EU backs down on 'right to be forgotten' online
After intense lobbying by online companies from Europe and the US, the European Commission has softened its stance on the 'right to be forgotten' in preparation of an overhaul of the bloc's data privacy rules due early next year.
"We need a framework for privacy that protects consumers and encourages the digital economy to grow," EU justice and fundamental rights commissioner Viviane Reding said Monday (29 November) at en event organised by the American Chamber of Commerce in Brussels.
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Unlike in March, when she delivered a barnstorming speech in the European Parliament that declared a new "right to be forgotten" and "burden of proof" that should be placed on online companies to justify why they need to store personal data, now Reding mentioned this only briefly towards the end of her intervention.
"The right to be forgotten should build on existing rules. If one doesn't want his data to be stored any longer and there is no legitimate need for the company to keep it, then data should be removed," she said.
Picking up on long-standing complaints from the industry that data privacy rules across Europe are too fragmented and costly to implement, Reding promised to deliver a "one-stop shop" for privacy rules, with new legislation that will be binding for all 27 member states.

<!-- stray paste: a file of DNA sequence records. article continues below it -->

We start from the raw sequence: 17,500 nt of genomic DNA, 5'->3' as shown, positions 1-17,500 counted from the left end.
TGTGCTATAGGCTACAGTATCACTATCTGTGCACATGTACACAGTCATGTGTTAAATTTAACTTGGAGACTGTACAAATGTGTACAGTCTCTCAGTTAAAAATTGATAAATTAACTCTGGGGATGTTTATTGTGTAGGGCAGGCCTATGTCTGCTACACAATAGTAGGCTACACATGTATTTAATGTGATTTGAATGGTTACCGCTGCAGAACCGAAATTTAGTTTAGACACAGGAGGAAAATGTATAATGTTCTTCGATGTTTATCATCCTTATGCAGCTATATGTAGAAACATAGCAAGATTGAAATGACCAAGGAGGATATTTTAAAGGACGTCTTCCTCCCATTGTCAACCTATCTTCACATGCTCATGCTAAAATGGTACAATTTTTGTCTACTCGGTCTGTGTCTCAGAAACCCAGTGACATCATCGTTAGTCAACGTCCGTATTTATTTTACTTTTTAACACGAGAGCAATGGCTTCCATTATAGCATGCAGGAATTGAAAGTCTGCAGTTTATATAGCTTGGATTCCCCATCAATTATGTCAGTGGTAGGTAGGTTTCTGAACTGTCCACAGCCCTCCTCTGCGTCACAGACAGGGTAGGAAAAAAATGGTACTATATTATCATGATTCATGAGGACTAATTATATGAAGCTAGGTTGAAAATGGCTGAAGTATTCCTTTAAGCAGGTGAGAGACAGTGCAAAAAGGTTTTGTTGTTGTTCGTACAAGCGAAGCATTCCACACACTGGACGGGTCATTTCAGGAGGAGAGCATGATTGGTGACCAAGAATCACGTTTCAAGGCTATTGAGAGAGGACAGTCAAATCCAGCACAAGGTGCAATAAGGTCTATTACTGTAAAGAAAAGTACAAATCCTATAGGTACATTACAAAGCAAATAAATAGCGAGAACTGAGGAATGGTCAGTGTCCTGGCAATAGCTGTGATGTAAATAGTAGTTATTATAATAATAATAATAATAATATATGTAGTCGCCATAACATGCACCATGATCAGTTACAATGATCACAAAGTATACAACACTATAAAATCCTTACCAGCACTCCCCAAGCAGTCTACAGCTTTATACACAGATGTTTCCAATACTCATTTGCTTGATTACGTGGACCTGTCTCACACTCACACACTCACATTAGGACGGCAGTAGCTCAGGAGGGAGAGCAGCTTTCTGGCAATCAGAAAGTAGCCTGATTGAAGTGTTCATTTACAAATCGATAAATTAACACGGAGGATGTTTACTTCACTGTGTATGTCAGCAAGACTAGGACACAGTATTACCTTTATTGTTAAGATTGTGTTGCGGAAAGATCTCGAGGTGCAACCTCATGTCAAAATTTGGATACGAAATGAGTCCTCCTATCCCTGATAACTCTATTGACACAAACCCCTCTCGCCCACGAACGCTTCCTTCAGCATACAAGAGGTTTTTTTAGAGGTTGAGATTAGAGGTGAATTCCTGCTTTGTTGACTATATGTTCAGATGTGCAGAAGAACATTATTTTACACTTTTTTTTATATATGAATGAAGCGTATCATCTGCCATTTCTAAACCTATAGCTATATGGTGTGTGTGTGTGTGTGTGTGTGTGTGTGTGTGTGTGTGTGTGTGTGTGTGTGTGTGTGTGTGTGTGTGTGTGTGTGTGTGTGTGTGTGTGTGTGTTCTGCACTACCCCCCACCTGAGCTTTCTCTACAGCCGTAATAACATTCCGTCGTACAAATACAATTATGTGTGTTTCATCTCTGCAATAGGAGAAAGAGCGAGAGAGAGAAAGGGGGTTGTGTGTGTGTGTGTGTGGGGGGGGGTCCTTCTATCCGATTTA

However, companies will have to only have to adhere to the national law of the EU country where their main operations, headquarters or data storage facility lies.
The commissioner also said the new law will "drastically" cut back on red tape and create a "more business-friendly environment." Companies such as Google and Facebook will no longer be required to send general notifications to data protection authorities in each member state, but instead "will focus on those requirements which enhance legal certainty."
The current data protection rules date back to 1995 at the dawn of the internet age and long before social networks such as Facebook and Twitter had appeared.
But the revamped legislation is already two years behind schedule and even if put forward in January, by the time it will be implemented in national law, technology is very likely to have evolved still further and brought about new privacy problems that will not be covered by it.